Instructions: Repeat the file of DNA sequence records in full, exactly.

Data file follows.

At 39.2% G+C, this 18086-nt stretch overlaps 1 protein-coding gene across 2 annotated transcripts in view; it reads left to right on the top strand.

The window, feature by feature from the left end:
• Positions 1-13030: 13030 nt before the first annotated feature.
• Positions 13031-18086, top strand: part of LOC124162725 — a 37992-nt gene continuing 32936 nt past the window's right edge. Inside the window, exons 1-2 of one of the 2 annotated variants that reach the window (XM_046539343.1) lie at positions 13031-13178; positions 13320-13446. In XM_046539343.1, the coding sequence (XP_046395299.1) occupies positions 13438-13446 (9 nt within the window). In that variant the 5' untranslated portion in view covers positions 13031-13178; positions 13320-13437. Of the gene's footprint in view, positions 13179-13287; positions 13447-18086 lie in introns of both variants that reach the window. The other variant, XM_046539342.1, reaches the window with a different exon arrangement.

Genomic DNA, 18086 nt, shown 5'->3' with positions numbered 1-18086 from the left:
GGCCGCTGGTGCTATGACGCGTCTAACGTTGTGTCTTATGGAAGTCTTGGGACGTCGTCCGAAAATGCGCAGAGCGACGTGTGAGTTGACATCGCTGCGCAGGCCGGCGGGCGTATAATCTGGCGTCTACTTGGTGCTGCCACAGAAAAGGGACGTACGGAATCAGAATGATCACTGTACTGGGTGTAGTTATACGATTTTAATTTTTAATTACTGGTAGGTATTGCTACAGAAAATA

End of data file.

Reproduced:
At 39.2% G+C, this 18086-nt stretch overlaps 1 protein-coding gene across 2 annotated transcripts in view; it reads left to right on the top strand.

The window, feature by feature from the left end:
• Positions 1-13030: 13030 nt before the first annotated feature.
• Positions 13031-18086, top strand: part of LOC124162725 — a 37992-nt gene continuing 32936 nt past the window's right edge. Inside the window, exons 1-2 of one of the 2 annotated variants that reach the window (XM_046539343.1) lie at positions 13031-13178; positions 13320-13446. In XM_046539343.1, the coding sequence (XP_046395299.1) occupies positions 13438-13446 (9 nt within the window). In that variant the 5' untranslated portion in view covers positions 13031-13178; positions 13320-13437. Of the gene's footprint in view, positions 13179-13287; positions 13447-18086 lie in introns of both variants that reach the window. The other variant, XM_046539342.1, reaches the window with a different exon arrangement.

Genomic DNA, 18086 nt, shown 5'->3' with positions numbered 1-18086 from the left:
GGCCGCTGGTGCTATGACGCGTCTAACGTTGTGTCTTATGGAAGTCTTGGGACGTCGTCCGAAAATGCGCAGAGCGACGTGTGAGTTGACATCGCTGCGCAGGCCGGCGGGCGTATAATCTGGCGTCTACTTGGTGCTGCCACAGAAAAGGGACGTACGGAATCAGAATGATCACTGTACTGGGTGTAGTTATACGATTTTAATTTTTAATTACTGGTAGGTATTGCTACAGAAAATA